Q
What do you see as the future of the middle-market brokerage, given the consolidation that has occurred in the brokerage space over the last number of years?
A
I feel there will always be firms that are fiercely independent and committed to remaining private, like Holmes Murphy. Reaching a size that allows them to remain relevant and provide all the tools of the larger firms will be challenging. As a result, we may see more consolidation of privately held firms with other privately held firms. The opportunity is enormous and will attract the best talent.

Duane Smith, CEO, TrueNorth Companies

Q
Why has your organization decided to remain independent? What are the most important factors in this decision?
A
When we formed TrueNorth in 2001, there were six partners who had the opportunity to experience a way of life that we wanted to preserve and pass down to the next generation. We were able to make a good living, build equity and have a quality of life that allowed us to be present with our families. We recognized that, with many of the aggregations that were occurring, the entrepreneurial opportunities that we experienced went away. Our vision statement, “To build a legacy company with an entrepreneurial platform that attracts, develops and coordinates high-performance talent,” has provided us with the ability to stay committed to and focused on remaining independent.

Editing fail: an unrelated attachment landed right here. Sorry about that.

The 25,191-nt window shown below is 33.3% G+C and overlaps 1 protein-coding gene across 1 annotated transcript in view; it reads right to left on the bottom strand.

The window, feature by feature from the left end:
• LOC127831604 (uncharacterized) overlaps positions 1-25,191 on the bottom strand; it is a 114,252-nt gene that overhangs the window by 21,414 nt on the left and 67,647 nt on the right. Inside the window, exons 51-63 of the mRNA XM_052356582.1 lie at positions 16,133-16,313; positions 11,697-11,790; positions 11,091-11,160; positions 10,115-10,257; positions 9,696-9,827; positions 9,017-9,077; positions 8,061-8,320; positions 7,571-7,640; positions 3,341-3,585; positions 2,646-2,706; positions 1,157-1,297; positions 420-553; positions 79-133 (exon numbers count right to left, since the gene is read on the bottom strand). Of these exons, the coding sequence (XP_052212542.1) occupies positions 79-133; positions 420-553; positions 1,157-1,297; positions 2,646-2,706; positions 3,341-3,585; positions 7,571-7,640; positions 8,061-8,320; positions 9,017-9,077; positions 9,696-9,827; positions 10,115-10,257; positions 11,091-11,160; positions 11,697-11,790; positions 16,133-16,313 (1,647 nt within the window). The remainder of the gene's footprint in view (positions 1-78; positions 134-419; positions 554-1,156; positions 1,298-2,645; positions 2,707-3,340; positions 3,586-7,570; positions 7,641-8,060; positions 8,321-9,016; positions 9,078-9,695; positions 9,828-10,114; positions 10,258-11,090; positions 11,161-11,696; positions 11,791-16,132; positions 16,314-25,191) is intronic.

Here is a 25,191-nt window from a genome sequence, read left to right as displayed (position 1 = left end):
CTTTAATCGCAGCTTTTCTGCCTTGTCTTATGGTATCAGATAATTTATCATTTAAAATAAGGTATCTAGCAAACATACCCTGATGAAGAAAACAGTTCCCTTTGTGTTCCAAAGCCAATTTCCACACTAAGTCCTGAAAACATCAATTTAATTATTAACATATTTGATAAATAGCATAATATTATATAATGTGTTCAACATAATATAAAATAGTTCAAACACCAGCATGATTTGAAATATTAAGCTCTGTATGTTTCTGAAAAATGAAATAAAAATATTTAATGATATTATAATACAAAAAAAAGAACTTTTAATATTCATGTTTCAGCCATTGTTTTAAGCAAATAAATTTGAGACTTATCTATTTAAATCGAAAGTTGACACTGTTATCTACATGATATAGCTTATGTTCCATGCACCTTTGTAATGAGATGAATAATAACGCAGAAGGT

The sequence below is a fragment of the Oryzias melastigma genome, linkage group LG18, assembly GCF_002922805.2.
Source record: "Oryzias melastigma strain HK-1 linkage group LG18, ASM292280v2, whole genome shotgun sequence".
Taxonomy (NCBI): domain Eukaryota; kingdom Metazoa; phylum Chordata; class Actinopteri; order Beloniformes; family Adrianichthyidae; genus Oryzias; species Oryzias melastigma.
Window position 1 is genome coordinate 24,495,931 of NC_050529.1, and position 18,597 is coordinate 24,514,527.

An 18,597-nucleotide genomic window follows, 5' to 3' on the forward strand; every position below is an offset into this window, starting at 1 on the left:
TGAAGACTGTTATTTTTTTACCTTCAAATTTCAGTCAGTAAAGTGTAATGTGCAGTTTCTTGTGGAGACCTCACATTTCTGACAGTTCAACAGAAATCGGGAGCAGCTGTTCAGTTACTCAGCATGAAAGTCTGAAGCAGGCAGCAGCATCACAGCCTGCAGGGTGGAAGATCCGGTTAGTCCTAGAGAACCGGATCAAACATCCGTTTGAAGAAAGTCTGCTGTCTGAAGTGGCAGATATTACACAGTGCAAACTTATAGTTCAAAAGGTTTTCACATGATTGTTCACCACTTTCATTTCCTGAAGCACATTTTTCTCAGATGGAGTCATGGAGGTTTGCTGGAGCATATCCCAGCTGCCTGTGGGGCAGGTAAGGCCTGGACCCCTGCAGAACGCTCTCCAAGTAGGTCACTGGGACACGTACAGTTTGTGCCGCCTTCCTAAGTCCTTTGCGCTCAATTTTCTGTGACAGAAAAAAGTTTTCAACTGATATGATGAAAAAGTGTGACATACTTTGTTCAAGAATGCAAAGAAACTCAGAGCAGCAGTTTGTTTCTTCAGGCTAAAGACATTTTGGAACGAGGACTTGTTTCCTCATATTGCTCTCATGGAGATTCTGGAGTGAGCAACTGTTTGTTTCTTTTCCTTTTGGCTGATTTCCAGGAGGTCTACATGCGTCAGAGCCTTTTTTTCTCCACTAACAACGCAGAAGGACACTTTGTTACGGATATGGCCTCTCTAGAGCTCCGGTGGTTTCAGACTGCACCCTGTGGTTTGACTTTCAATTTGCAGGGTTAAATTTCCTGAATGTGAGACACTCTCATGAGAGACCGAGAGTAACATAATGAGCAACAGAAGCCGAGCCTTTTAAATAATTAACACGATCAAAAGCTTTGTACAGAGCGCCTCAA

Q
How do you prioritize investment dollars, which are limited? What services or technology capabilities differentiate your agency from competition?
A
One of the mantras from MarshBerry that resonated with us is: “If you run your company as if it is for sale, you won’t have to sell it.” We have developed an owner’s manual based on four critical indicators that must be in balance: profit, client experience, culture and growth. Profit can be too high at the expense of the other three or too low at the expense of the culture, client experience and growth. We define, measure and manage all four of the KPIs and hold our leaders and people accountable based on these results.